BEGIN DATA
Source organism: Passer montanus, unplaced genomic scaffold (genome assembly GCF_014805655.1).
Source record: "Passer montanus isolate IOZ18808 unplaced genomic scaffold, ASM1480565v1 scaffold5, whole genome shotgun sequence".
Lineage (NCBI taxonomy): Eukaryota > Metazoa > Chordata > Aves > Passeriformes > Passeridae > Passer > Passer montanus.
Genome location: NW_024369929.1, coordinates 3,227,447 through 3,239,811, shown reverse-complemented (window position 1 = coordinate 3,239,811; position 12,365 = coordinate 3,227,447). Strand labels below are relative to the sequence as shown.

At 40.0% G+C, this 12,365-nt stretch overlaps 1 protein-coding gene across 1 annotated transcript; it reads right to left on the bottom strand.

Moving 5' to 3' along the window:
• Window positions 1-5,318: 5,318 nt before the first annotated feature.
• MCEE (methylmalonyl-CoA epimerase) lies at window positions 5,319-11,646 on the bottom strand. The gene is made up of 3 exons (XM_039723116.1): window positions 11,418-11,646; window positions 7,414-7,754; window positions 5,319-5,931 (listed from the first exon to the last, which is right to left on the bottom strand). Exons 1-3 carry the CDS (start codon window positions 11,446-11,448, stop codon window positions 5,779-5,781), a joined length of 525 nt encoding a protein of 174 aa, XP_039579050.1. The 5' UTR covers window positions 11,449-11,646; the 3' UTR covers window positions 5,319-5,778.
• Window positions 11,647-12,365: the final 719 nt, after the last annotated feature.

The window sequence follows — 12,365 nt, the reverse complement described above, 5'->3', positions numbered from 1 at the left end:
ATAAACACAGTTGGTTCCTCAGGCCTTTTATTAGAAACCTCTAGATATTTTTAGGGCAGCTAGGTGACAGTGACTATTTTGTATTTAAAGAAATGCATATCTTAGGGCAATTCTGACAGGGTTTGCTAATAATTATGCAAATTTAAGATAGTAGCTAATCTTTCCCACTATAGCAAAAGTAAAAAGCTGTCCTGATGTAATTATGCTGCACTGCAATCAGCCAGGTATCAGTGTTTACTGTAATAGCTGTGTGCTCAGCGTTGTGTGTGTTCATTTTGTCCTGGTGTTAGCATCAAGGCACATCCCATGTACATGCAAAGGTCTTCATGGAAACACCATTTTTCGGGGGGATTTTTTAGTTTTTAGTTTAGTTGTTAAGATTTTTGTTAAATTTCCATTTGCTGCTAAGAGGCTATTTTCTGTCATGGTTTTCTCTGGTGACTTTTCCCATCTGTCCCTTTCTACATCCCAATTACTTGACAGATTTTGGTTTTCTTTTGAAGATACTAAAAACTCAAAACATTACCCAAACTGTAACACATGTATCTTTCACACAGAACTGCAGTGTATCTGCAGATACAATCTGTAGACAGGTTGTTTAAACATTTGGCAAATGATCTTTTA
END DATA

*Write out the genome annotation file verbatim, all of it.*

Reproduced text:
Source organism: Passer montanus, unplaced genomic scaffold (genome assembly GCF_014805655.1).
Source record: "Passer montanus isolate IOZ18808 unplaced genomic scaffold, ASM1480565v1 scaffold5, whole genome shotgun sequence".
Lineage (NCBI taxonomy): Eukaryota > Metazoa > Chordata > Aves > Passeriformes > Passeridae > Passer > Passer montanus.
Genome location: NW_024369929.1, coordinates 3,227,447 through 3,239,811, shown reverse-complemented (window position 1 = coordinate 3,239,811; position 12,365 = coordinate 3,227,447). Strand labels below are relative to the sequence as shown.

At 40.0% G+C, this 12,365-nt stretch overlaps 1 protein-coding gene across 1 annotated transcript; it reads right to left on the bottom strand.

Moving 5' to 3' along the window:
• Window positions 1-5,318: 5,318 nt before the first annotated feature.
• MCEE (methylmalonyl-CoA epimerase) lies at window positions 5,319-11,646 on the bottom strand. The gene is made up of 3 exons (XM_039723116.1): window positions 11,418-11,646; window positions 7,414-7,754; window positions 5,319-5,931 (listed from the first exon to the last, which is right to left on the bottom strand). Exons 1-3 carry the CDS (start codon window positions 11,446-11,448, stop codon window positions 5,779-5,781), a joined length of 525 nt encoding a protein of 174 aa, XP_039579050.1. The 5' UTR covers window positions 11,449-11,646; the 3' UTR covers window positions 5,319-5,778.
• Window positions 11,647-12,365: the final 719 nt, after the last annotated feature.

The window sequence follows — 12,365 nt, the reverse complement described above, 5'->3', positions numbered from 1 at the left end:
ATAAACACAGTTGGTTCCTCAGGCCTTTTATTAGAAACCTCTAGATATTTTTAGGGCAGCTAGGTGACAGTGACTATTTTGTATTTAAAGAAATGCATATCTTAGGGCAATTCTGACAGGGTTTGCTAATAATTATGCAAATTTAAGATAGTAGCTAATCTTTCCCACTATAGCAAAAGTAAAAAGCTGTCCTGATGTAATTATGCTGCACTGCAATCAGCCAGGTATCAGTGTTTACTGTAATAGCTGTGTGCTCAGCGTTGTGTGTGTTCATTTTGTCCTGGTGTTAGCATCAAGGCACATCCCATGTACATGCAAAGGTCTTCATGGAAACACCATTTTTCGGGGGGATTTTTTAGTTTTTAGTTTAGTTGTTAAGATTTTTGTTAAATTTCCATTTGCTGCTAAGAGGCTATTTTCTGTCATGGTTTTCTCTGGTGACTTTTCCCATCTGTCCCTTTCTACATCCCAATTACTTGACAGATTTTGGTTTTCTTTTGAAGATACTAAAAACTCAAAACATTACCCAAACTGTAACACATGTATCTTTCACACAGAACTGCAGTGTATCTGCAGATACAATCTGTAGACAGGTTGTTTAAACATTTGGCAAATGATCTTTTA